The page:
If a person knew nothing about alcohol and turned to YouTube for enlightenment, this is what they’d likely come away with: Drinking is something young and attractive people do, it has little long-term downside beyond a hangover, and it’s hilarious.
If you have ever been arrested for driving under the influence (DUI), or in some jurisdictions driving while intoxicated (DWI), you quickly learned the legal and financial consequences of driving while impaired, but you may have been left wondering what the DUI means for your personal well-being. Did you make a one-time mistake, or could a DUI be a sign of a bigger problem?
Most people who have consumed alcohol for a few years or more have at least one embarrassing story: the time they humiliated themselves at an office party, the hangover that ruined their weekend plans, the time they drove when they really shouldn’t have. The next day, they inevitably tell themselves, “I should really cut down on my drinking.”
Not everyone is willing to cut alcohol out of their lives, nor do they need to. Those with a history of addiction or mental illness, who suffer from diseases of the liver or pancreas, or who are pregnant or taking certain medications shouldn’t drink at all. For others, there is a sometimes elusive middle ground called moderation.
Most people recognize the dangers of drinking and driving. In the spirit of responsibility, some then decide to ride a bike home, or better yet, hoof it after a night of drinking. But is drinking and walking much safer?
Overall, the number of pedestrian deaths is on the rise. Whereas the number of deaths from traffic accidents has decreased since 2002, the percentage of pedestrian fatalities has grown by 3 percent. Part of this increase may be attributable to alcohol, as more than one-third of pedestrians killed in 2011 had blood alcohol concentration (BAC) levels above the legal driving limit (.08).
With the holidays come family traditions, decadent treats and, of course, holiday parties. And where there are holiday parties, there is usually a steady flow of alcohol. During this time of year, drinking becomes a socially acceptable, if not expected, part of the celebrations. Not surprisingly, both alcohol sales and drunk driving accidents skyrocket.
In these next few weeks, a lot of people will drink who would ordinarily abstain, and more serious problems arise for people who have spent the rest of the year struggling to keep their drinking under control. Here are five signs alcohol is detracting from the fun rather than making your holiday merry and bright:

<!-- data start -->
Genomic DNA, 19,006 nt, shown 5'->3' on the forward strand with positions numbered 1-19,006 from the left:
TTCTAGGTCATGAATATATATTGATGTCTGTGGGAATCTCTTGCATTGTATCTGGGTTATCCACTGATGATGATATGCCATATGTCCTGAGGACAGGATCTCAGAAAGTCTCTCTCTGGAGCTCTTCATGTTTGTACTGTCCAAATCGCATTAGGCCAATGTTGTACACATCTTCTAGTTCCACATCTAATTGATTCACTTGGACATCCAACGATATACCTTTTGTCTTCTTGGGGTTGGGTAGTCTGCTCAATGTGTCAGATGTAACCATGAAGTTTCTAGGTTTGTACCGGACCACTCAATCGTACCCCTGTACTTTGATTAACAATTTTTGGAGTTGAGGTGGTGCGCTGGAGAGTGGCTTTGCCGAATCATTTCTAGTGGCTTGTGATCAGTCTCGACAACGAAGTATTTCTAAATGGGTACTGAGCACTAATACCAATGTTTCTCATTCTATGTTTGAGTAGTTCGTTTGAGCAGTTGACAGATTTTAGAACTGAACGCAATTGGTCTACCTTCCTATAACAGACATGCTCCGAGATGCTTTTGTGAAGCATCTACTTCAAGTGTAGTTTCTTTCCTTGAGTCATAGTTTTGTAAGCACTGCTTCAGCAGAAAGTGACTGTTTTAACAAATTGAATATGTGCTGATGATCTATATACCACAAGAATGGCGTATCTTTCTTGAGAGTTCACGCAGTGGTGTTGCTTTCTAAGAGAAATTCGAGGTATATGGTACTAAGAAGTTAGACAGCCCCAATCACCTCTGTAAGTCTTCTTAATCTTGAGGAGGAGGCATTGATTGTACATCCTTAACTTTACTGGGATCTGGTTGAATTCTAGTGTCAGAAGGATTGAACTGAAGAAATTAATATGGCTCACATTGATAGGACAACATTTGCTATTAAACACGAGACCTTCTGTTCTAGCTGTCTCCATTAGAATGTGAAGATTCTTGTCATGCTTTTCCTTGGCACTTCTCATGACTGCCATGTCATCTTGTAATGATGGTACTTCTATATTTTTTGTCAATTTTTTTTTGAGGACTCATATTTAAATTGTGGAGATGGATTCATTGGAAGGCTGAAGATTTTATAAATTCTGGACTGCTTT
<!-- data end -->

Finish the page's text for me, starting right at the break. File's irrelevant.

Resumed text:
When alcohol stops being a fun way to mingle at the holiday party and becomes the focus of every special occasion or the only way you can cope with the stress of the season, it’s time to reassess the role alcohol is playing in your holiday celebrations. Although alcohol may seem to relax you or help you forget your problems, the effects are short-lived. As a depressant, alcohol use actually amplifies stress in the long term.
Alcoholics aren’t the only ones who need to be concerned about their drinking habits. We all know someone who drinks more than they should, but justifies their habit by arguing, “At least I’m not an alcoholic” or “It’s just wine – wine is good for you!”
Even though they are not necessarily alcoholics, heavy drinkers risk a lot. Excessive alcohol consumption has been associated with a broad range of emotional, mental and physical health problems, including:
Impaired Physical Health – Research has linked habitual heavy drinking to more than 60 diseases, including:
• Liver disease (including cirrhosis)
• Brain shrinkage or dementia
• High blood pressure (which can increase the risk of stroke, kidney disease and heart failure)
• Cancer (including breast, colon, stomach, mouth, throat, esophagus and liver cancers)
• Heart disease and stroke
• Nutritional deficiencies
• Digestive problems such as gastritis and pancreatitis
• Mental health problems such as depression, anxiety and suicide
• Alcoholic neuropathy (nerve damage)
• Seizures and epilepsy
It’s that time of year when tropical locations and the smell of alcohol beckon to teens and college kids looking to shed their inhibitions and bring home wild stories for their friends. Spring is also a great time to get real about the dangers of alcohol abuse.
Last year at this time, reports came in about the heartbreaking deaths of unsuspecting spring breakers, including a 19-year-old University of Florida freshman whose blood alcohol concentration was five times the legal limit. Her friends took her to bed because she was having a hard time walking, and she was found dead in a friend’s condominium the next morning.
Later that year, alcohol poisoning took the lives of 27-year-old Grammy-winning singer Amy Winehouse and Warrant singer Jani Lane.
We all-too-frequently hear about people dying from drug overdose. What a lot of people don’t realize, especially teens and college students, is that the drug responsible for these tragedies is often alcohol, either alone or in combination with prescription medications or other drugs.
What Is Alcohol Poisoning?
Alcohol poisoning occurs when someone’s blood alcohol level is so high it becomes toxic, usually following a binge drinking episode. Alcohol is absorbed quickly into the bloodstream and is filtered out by the liver at a rate of about one drink per hour (one drink is defined as 12 ounces of beer, 1.5 ounces of spirits or 5 ounces of wine). When someone drinks large amounts of alcohol in a short time period, their blood alcohol concentration can spike to hazardous levels.